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Microsoft, NASA Allow For 3D Shuttle View 84

Posted by Zonk
from the we-can-see-you-up-there dept.
C|Net reports that a 3D software version of the space shuttle Endeavor is in the works, thanks to a collaboration project between Microsoft and NASA. The Photosynth viewer will allow fans of the space program an unprecedented level of detail in examining the shuttle and its surrounds at the Kennedy Space Center. ""It's much like a 3D video game--people can explore, walk around or fly around the shuttle," said Adam Sheppard, group product manager for Microsoft Live Labs, which developed the viewer. NASA said that the project could lead to more initiatives with the software giant. Chris Kemp, director of strategic business development at NASA's Ames Research Center, said that, for example, NASA could use the Photosynth technology on future space missions for activities such as inspecting the International Space Station and viewing landing sites on the moon."
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Microsoft, NASA Allow For 3D Shuttle View

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  • Re:Wow (Score:2, Informative)

    by MoHaG (1002926) on Monday August 06, 2007 @06:45AM (#20128469) Homepage
    I remember that this kind of thing used to be done with VRML [wikipedia.org]...
  • Re:Spelling! (Score:4, Informative)

    by Remusti (1131423) on Monday August 06, 2007 @07:04AM (#20128537)
    From NASA's web site: [nasa.gov]

    Endeavour is named after the first ship commanded by 18th century British explorer James Cook. On its maiden voyage in 1768, Cook sailed into the South Pacific and around Tahiti to observe the passage of Venus between the Earth and the Sun. During another leg of the journey, Cook discovered New Zealand, surveyed Australia and navigated the Great Barrier Reef.


    Saying he discovered New Zealand is a bit strange though, Abel Tasman did that.
  • Re:Spelling! (Score:4, Informative)

    by someone1234 (830754) on Monday August 06, 2007 @07:09AM (#20128553)
    Yeah, in this case it should be Endeavour, but not because it is the 'british spelling', but because NASA said so earlier. To that effect, they could have chosen the Klingon spelling as well.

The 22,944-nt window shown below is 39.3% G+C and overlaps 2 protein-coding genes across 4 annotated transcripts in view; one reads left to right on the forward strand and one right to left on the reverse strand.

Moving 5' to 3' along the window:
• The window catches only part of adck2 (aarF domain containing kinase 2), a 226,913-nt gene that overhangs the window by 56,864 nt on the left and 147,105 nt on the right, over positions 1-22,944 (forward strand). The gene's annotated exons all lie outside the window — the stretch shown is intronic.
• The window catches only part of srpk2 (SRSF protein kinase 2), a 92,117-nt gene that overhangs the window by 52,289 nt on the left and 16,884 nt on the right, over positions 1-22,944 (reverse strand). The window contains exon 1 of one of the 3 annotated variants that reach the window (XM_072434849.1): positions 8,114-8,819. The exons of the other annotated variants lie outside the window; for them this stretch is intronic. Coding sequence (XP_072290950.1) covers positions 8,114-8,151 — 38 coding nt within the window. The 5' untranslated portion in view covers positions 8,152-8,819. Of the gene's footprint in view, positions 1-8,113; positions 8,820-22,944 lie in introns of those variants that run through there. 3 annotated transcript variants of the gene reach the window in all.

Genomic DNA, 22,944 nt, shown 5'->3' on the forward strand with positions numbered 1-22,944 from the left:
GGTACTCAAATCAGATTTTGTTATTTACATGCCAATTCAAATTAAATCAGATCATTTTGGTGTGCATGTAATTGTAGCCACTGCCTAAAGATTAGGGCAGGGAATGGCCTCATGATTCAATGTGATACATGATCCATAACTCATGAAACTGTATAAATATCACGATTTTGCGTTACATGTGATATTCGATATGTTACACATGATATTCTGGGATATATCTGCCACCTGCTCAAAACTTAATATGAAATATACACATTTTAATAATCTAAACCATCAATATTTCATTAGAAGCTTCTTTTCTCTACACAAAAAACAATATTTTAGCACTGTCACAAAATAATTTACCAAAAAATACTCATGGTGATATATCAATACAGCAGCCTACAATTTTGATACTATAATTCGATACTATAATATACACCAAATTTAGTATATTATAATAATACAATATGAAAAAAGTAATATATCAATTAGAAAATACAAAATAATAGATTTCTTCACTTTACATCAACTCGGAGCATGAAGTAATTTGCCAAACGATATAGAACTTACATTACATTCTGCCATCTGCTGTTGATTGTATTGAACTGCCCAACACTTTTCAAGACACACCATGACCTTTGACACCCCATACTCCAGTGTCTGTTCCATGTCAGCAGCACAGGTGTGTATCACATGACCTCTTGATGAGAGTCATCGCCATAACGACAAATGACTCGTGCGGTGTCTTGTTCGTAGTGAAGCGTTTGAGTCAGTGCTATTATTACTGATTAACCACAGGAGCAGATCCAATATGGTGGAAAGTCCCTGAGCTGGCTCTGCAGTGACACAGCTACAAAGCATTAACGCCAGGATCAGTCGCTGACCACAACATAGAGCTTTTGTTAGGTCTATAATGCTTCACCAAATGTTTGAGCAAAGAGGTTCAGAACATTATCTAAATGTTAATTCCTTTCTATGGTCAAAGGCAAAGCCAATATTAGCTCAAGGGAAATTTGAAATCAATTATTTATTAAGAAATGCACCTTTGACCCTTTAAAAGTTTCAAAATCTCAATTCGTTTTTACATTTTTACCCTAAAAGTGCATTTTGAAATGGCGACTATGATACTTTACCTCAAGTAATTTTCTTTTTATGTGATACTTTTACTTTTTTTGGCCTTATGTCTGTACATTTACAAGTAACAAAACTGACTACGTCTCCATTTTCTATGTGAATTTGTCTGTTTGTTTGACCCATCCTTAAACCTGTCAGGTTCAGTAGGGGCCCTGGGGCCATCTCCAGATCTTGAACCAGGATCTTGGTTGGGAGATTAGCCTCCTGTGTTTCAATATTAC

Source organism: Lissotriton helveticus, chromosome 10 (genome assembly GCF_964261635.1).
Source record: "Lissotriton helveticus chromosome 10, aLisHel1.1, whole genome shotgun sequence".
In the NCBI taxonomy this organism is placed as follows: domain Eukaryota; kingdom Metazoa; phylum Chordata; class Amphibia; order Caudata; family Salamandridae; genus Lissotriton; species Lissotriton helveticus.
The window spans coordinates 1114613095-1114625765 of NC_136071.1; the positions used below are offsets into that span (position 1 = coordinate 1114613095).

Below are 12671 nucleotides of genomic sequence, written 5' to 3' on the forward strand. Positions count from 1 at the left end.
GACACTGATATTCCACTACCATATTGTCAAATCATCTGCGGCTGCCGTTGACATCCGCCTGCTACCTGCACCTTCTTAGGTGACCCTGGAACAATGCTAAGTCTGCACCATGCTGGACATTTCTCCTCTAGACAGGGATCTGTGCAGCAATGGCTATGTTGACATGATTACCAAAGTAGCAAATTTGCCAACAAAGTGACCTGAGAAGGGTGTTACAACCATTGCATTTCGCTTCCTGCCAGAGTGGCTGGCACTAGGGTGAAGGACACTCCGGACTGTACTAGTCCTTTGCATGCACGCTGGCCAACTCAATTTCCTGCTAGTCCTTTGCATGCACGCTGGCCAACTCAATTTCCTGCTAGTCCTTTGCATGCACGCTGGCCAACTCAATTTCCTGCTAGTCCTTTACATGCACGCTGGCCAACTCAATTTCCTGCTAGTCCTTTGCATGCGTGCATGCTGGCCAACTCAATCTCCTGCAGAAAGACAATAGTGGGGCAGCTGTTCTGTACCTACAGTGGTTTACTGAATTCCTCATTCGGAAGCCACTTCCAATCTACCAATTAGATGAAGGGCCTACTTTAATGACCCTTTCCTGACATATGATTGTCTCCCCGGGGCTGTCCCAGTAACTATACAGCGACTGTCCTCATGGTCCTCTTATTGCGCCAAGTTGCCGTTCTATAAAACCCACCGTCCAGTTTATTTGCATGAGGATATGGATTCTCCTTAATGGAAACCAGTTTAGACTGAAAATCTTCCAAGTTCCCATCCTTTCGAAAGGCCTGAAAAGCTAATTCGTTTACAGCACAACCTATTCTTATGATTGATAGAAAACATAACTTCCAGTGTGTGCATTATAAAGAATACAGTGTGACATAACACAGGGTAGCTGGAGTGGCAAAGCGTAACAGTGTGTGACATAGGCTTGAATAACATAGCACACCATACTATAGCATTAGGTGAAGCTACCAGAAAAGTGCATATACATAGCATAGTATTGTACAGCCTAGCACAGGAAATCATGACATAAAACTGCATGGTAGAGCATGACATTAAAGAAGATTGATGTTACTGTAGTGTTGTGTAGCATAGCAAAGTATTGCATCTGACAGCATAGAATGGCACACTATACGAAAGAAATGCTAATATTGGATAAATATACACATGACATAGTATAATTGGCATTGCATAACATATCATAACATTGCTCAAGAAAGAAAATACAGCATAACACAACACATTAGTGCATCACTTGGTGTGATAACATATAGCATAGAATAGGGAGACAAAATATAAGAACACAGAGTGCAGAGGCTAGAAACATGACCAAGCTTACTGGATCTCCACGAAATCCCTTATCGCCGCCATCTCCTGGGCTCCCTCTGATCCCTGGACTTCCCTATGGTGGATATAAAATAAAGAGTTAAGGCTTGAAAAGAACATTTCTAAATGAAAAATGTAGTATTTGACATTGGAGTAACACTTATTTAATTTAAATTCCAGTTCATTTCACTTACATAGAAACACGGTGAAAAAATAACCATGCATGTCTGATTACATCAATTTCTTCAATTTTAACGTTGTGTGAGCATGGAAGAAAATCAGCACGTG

• Re:Interesting (Score:2, Informative)

    by nivix (716034) * on Monday August 06, 2007 @07:28AM (#20128631)
    CENDI Copyright Task Group FAQ [cendi.gov]:

    Unlike works of the U.S. Government, works produced by contractors under government contracts are protected under U.S. Copyright Law. (See Schnapper v. Foley, 667 F.2d 102 (D.C. Cir. 1981), cert. denied, 455 U.S. 948 (1982).) The ownership of the copyright depends on the terms of the contract. Contract terms and conditions vary between civilian agencies or NASA and the military.
  • KSC.... (Score:3, Informative)

    by eggoeater (704775) on Monday August 06, 2007 @07:35AM (#20128655) Journal
    I also highly encourage everyone to actually GO to Kennedy Space Center. The have a lot of exhibits including a Saturn V rocket that's on it's side, indoors. It's only an hour's drive from Orlando and is a great way to spend a day. Unfortunately the tour of KSC doesn't allow you into the Vehicle Assembly Building.
  • Re:Spelling! (Score:2, Informative)

    by SpringRevolt (1046) on Monday August 06, 2007 @07:50AM (#20128699)

    The space shuttle Endeavour is named after HMB Endeavour, the ship (bark) used by Captain James Cook on his trip to
    the Pacific encountering ("discovering would have been the contemporary term, I guess) Australia, New Zealand and the Great Barrier Reef (amongst others).

    (Actually, there have been several Endeavours in British Naval History).

    Cook's Endeavour arrived home safely and (arguably) eventually sank off of Rhode Island.

    Cook himself died at the hand of uppity native Hawaiian - they paid the price eventually, of course.

    Anyway, Endeavour is indeed spelled with an u.

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